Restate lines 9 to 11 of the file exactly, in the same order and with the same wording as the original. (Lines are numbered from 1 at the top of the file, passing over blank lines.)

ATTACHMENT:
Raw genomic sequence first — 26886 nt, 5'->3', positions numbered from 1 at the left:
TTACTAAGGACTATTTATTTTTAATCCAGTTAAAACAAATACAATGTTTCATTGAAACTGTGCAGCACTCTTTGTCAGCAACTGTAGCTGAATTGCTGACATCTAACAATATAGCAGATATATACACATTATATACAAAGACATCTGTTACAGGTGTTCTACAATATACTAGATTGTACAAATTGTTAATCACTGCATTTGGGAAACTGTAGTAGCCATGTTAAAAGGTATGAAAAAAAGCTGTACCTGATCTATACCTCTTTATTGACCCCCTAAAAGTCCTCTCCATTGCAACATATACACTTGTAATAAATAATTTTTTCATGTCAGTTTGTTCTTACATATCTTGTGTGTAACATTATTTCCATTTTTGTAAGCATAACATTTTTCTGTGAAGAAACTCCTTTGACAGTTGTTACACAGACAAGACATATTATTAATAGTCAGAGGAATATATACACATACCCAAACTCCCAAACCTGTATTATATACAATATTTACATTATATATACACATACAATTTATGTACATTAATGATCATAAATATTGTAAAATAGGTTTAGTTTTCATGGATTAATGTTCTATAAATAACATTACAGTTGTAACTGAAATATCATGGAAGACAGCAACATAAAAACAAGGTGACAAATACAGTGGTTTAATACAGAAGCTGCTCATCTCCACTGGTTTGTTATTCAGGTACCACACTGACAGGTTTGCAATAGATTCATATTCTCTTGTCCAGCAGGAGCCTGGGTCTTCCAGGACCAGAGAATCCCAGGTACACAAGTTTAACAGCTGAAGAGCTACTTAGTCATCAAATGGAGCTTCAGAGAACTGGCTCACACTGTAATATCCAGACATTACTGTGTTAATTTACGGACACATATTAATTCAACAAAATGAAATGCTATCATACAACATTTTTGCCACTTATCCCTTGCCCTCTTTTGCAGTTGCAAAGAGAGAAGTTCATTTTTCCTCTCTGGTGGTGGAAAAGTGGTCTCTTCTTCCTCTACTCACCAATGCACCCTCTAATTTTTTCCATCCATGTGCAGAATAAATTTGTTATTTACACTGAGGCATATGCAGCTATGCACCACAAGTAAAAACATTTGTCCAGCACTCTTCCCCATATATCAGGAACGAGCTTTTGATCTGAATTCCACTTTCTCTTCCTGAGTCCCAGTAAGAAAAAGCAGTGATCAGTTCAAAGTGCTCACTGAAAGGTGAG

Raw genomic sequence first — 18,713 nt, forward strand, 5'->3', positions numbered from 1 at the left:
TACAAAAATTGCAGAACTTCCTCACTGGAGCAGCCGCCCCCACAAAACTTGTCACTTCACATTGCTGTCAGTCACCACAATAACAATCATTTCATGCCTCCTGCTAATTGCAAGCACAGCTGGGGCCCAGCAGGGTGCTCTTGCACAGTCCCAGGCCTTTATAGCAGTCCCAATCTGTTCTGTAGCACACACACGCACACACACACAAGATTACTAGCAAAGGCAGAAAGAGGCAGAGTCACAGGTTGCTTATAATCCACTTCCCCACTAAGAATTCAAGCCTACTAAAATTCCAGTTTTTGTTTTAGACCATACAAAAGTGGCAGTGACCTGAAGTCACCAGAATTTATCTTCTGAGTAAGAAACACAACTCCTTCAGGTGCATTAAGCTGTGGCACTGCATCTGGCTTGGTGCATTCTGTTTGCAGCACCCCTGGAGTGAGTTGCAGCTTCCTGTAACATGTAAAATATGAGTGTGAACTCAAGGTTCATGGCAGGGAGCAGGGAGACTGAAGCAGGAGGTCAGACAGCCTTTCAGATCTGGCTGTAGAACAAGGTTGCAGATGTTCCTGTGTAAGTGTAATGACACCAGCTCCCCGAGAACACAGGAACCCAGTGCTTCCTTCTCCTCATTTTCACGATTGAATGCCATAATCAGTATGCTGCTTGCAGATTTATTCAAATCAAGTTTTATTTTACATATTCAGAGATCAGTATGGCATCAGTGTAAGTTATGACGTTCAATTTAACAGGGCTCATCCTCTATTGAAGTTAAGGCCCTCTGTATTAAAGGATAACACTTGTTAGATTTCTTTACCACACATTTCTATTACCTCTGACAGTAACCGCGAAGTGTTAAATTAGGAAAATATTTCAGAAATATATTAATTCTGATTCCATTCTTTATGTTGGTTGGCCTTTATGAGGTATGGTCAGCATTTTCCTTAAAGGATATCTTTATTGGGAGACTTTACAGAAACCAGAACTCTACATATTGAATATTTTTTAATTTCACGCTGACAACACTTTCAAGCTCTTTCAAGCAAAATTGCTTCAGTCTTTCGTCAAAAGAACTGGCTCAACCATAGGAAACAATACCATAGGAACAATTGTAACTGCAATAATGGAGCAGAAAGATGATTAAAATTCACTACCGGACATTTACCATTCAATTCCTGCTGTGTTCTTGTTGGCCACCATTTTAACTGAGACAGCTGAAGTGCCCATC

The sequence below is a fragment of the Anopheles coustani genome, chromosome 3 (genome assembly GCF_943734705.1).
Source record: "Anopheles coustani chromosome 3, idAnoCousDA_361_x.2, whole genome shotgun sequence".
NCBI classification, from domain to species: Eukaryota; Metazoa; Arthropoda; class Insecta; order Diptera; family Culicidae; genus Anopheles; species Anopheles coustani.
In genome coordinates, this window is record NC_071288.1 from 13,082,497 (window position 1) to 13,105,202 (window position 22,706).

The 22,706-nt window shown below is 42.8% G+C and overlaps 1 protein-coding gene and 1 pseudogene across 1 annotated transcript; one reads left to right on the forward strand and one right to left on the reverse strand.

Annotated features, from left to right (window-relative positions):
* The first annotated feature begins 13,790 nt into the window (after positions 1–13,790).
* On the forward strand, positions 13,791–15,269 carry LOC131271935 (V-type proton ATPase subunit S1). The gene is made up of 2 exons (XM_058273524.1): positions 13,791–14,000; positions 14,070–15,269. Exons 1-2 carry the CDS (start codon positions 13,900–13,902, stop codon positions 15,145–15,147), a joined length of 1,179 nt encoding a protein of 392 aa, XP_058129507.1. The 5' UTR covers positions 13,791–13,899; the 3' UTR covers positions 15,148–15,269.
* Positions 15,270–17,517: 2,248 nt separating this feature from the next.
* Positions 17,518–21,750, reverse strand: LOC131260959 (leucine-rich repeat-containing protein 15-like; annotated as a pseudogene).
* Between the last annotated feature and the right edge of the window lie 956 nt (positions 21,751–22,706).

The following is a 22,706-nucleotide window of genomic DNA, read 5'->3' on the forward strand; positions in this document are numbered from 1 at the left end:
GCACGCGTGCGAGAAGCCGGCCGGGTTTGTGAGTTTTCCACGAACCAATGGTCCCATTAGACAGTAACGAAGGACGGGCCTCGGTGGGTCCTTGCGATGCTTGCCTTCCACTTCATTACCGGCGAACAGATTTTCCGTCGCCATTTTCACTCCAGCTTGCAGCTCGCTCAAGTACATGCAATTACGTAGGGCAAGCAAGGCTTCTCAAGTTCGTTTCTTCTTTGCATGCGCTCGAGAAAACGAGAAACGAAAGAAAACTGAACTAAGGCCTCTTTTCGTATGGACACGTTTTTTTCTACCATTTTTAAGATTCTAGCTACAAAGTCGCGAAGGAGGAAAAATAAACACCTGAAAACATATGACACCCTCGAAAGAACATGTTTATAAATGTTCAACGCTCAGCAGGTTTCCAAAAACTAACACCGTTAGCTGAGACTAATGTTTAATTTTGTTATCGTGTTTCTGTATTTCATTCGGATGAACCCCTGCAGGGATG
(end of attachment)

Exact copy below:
The 22,706-nt window shown below is 42.8% G+C and overlaps 1 protein-coding gene and 1 pseudogene across 1 annotated transcript; one reads left to right on the forward strand and one right to left on the reverse strand.

Annotated features, from left to right (window-relative positions):
* The first annotated feature begins 13,790 nt into the window (after positions 1–13,790).